Singapore-listed property giant City Developments is the first Singapore developer to be listed on three leading global sustainability listings and also the first to publish a GRI-checked Sustainability Report in 2008. Its chief sustainability officer Esther An talks about engaging customers, the future of the COP21 agreement, and how sustainability adds value to business innovation and long-term sustainable growth.
She started the sustainability journey for the company from the onset, establishing a CSR-centric corporate mission, realising the vision by mapping out and implementing strategies to effectively integrate sustainability into the business and building a strong culture amongst stakeholders.
What are the big issues to watch in 2016?
In 2016, climate change will definitely be the issue to watch out for, given the recent COP21 Paris Agreement.
It would be interesting to see over the next few years how businesses align with the SDGs, and how collaborations between governments, the private sector and civil society can help to forge a successful sustainable development agenda.
Sustainability reporting is likely to become a norm in most countries with more stock exchanges making it mandatory. The Singapore Exchange’s (SGX) announcement for sustainability reporting for all listed companies from 2017 will make sustainability reporting not just a ‘good-to-have’, but a licence to operate for Singapore-listed firms soon.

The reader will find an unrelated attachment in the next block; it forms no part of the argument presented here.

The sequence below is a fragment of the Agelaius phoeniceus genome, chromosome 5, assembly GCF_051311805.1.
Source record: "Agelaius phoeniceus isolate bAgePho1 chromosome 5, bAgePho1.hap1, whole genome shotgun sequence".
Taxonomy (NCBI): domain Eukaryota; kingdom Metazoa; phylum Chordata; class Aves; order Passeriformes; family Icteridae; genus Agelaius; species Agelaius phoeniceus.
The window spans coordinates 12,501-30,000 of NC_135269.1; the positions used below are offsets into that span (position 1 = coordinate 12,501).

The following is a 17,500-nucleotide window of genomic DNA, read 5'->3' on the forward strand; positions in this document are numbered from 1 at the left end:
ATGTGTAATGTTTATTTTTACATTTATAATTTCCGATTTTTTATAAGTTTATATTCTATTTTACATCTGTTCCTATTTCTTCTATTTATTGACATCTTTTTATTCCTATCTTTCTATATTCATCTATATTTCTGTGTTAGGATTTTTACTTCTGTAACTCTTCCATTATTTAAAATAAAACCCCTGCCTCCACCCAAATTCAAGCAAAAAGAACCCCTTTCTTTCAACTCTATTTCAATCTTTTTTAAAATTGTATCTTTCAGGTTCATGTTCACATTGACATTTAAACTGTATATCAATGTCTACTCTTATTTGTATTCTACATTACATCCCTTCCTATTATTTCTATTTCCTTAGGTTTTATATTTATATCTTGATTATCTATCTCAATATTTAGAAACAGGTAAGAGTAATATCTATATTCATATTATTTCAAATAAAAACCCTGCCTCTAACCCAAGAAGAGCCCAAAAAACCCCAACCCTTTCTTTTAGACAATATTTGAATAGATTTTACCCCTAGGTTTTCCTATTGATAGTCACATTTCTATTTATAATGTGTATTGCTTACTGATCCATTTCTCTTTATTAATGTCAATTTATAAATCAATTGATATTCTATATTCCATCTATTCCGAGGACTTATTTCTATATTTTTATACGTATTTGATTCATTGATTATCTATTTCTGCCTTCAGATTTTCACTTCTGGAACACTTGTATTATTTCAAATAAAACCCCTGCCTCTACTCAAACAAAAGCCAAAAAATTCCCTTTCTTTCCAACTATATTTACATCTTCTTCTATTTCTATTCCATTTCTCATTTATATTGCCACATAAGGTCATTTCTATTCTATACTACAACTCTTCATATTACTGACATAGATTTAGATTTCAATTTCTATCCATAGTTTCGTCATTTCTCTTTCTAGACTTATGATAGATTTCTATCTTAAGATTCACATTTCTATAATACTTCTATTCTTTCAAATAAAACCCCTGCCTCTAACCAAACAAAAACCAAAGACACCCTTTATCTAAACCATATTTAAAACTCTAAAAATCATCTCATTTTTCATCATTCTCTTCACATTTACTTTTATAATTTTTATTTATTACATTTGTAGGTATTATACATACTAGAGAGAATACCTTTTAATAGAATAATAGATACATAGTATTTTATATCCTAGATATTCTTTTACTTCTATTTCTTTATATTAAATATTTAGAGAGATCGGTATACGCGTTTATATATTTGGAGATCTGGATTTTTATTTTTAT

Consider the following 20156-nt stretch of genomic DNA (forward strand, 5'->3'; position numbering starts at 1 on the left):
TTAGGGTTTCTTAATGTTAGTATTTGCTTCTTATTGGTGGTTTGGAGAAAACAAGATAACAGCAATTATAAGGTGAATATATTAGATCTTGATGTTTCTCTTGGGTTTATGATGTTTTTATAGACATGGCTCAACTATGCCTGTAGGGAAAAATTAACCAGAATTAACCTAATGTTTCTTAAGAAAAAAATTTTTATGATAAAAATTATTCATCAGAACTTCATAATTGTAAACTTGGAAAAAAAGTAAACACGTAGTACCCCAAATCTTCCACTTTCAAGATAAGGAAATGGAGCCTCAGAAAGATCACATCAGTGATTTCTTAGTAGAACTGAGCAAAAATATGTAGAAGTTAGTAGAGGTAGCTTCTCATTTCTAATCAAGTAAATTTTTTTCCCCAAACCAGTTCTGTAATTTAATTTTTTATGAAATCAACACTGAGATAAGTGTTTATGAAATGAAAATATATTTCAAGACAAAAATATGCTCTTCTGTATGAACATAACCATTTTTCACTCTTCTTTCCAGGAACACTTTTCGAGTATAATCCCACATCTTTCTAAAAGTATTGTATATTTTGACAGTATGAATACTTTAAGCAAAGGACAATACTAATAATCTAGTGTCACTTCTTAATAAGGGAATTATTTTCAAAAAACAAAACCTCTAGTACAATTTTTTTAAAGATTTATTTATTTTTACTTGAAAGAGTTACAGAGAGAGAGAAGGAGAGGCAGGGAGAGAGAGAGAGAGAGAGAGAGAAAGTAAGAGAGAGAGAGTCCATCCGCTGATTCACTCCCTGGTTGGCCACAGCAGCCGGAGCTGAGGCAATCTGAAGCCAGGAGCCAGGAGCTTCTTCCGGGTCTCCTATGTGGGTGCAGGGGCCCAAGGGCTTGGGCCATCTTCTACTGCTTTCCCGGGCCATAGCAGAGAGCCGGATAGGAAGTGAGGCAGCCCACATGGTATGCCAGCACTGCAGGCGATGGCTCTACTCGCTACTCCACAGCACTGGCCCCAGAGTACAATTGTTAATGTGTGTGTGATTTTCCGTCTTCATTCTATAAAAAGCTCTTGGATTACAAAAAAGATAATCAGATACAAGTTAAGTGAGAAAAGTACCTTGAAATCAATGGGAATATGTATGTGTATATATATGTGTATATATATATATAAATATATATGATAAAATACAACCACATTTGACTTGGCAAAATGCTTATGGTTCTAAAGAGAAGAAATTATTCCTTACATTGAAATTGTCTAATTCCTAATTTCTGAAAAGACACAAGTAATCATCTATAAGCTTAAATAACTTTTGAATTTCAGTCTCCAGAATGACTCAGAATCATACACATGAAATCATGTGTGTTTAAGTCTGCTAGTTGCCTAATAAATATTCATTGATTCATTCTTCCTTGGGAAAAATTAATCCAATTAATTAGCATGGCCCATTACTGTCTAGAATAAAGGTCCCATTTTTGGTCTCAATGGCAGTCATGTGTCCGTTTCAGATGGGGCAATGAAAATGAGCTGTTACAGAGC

Lastly, companies are also facing mounting pressure from investors to address sustainability issues. Given the rapid rise of sustainability reporting globally, my take is that SRI investments will continue to grow significantly in the years ahead.
CDL has been ranked the Top Real Estate Company and Top 10 Corporations in the Global 100 Most Sustainable Corporations in the World in 2016. How will this guide CDL’s strategy going forward?
This recognition reflects our strong commitment to sustainability. In line with our ethos of ‘Conserving as we Construct’, we have been committed to adopting a holistic life-cycle approach towards sustainable development.
At the operational level, we will continue to apply a three-pronged strategy: (1) designing and developing sustainable properties or green buildings, (2) managing buildings in an energy and resource-efficient way, and (3) engaging and influencing stakeholders to support our commitment to sustainability.
Where do sustainability and CR activities sit at the company and in what departments are they integrated the most?